Revoking of Keystone XL permit a blow to Canada’s oil sector

by Stephen Dafoe

Shortly after his inauguration as America’s 46th president, Joe Biden signed several executive orders, including revoking the Keystone XL permit.

Premier Jason Kenney, who held a press conference late Wednesday afternoon, expressed his disappointment in the decision.

“The United States is our most important ally and trading partner. Amongst all of the Canadian provinces, Alberta has the deepest economic ties to the United States with $100 billion worth of exports, and strong social connections that go back over a century,” Kenney said, adding he was deeply disturbed that one of President Biden’s first actions was to rescind the Presidential permit for the Keystone XL Pipeline border crossing. “My thoughts are with the 2,000 people who lost their jobs today, and all those who are coping with the devastating consequences of this decision.”

Kenney went on to say the U.S. State Department’s analysis during the Obama administration concluded that Keystone XL would actually reduce emissions, as the alternative was rail transport.

“The Government of Canada has more ambitious emissions goals than the new U.S. Administration, and our provincial government is investing billions of dollars in the development of emissions reductions technology,” Kenney said. “This means that Alberta, Canada, and the Keystone XL pipeline are part of the solution in the energy transition.”

Kenney expressed his disappointment that the decision was made without giving Canada a chance to communicate formally with the new administration.

“That’s not how you treat a friend and ally,” Kenney said. “We will continue to fight for Alberta’s responsible energy industry, and for the 59,000 jobs that this project would create.”

Kenney called on the Prime Minister to enter into immediate talks with the Biden administration on their cancellation of the Keystone XL pipeline in the context of a broader agreement on energy supply and climate action.

“Failing an agreement with the American government, we call on the Government of Canada to respond with consequences for this attack on Canada’s largest industry,” Kenney said. “We are not asking for special treatment, simply the same response that Canada’s government had when other areas of our national economy were under threat from the US government.”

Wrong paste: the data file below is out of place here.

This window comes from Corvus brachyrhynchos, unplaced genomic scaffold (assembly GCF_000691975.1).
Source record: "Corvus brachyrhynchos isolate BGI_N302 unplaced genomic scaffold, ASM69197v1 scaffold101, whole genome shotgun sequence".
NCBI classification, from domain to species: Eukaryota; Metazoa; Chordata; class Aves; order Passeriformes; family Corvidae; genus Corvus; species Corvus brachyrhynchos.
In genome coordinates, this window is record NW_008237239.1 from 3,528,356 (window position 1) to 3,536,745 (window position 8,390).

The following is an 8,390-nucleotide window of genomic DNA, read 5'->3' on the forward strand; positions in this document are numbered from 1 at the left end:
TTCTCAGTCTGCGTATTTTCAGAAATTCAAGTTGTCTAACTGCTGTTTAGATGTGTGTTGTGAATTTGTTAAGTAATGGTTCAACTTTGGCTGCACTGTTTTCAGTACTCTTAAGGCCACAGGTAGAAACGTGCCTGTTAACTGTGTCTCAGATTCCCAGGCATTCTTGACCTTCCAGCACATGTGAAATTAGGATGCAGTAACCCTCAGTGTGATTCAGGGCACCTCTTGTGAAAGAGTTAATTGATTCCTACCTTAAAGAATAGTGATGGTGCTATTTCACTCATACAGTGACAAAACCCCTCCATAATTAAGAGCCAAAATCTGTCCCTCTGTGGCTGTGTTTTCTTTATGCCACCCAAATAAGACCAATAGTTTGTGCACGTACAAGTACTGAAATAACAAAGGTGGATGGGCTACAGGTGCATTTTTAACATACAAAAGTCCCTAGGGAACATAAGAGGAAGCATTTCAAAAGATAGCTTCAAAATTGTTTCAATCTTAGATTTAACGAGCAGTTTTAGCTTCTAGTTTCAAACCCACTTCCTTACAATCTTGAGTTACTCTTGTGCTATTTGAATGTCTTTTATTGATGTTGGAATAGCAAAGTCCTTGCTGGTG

NDP Opposition Leader Rachel Notley commented it was a difficult day for the province’s energy sector and that the Biden decision would harm thousands of Alberta workers and their families.

“For all Albertans; however, this decision is made far worse by the Premier’s reckless gamble of at least $1.5 billion on a project that most people understood was at great risk and over which he had no authority,” Notley said. “We continue to call on the Premier to stop hiding the deal he struck with T.C. Energy from Albertans. There is still another $6 billion at stake, and Albertans deserve to know how much of that we stand to lose.”

Trudeau issued a statement Wednesday saying he was disappointed but acknowledged President Biden’s decision to fulfil his election campaign promise on Keystone XL.

“I spoke directly with President Biden about the project last November, and Ambassador Hillman and others in our government made the case to high-level officials in the incoming administration,” Trudeau said. “Workers in Alberta, Saskatchewan, and across Canada will always have our support. Canada is the single-largest supplier of energy to the United States, contributing to U.S. energy security and economic competitiveness, and supporting thousands of jobs on both sides of the border.”

Conservative Party of Canada Leader Erin O’Toole called the cancellation devastating and laid the blame at the prime minister’s feet.

“Justin Trudeau should have done more to stand up for our world-class energy sector and the men and women who depend on it to provide for their families,” O’Toole said. “For years, Conservatives have been calling on the Trudeau Liberals to champion Canadian energy and workers. Yet, they have failed to do so time after time.”

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  1. I am frustrated by the keystone decision, but not surprised.
    I am frustrated by the comments from the Prime Minister, but not surprised.
    Chasing this further would be politics, but not action.
    We need to turn our efforts to solutions.
    Energy East. With US shutting down line 5 to Sarnia, eastern Canada has 2 choices. Energy east, or more tankers from Middle east. ( I grant that then they will have more money to buy armaments manufactured in eastern canada to subdue their populations)
    Amend the tanker regulations on the west coast to enable compensating for lost capacity Keystone, and soon line 5, impacts Canadians.
    Look at Russia’s program of Ice breakers, ports, and tankers in the north.
    Yes, study the safety concerns. Yes, consult and benefit populations equally. Yes, regulate the environmental impact.
    Get to work. Speaches, lamentations, won’t solve this.

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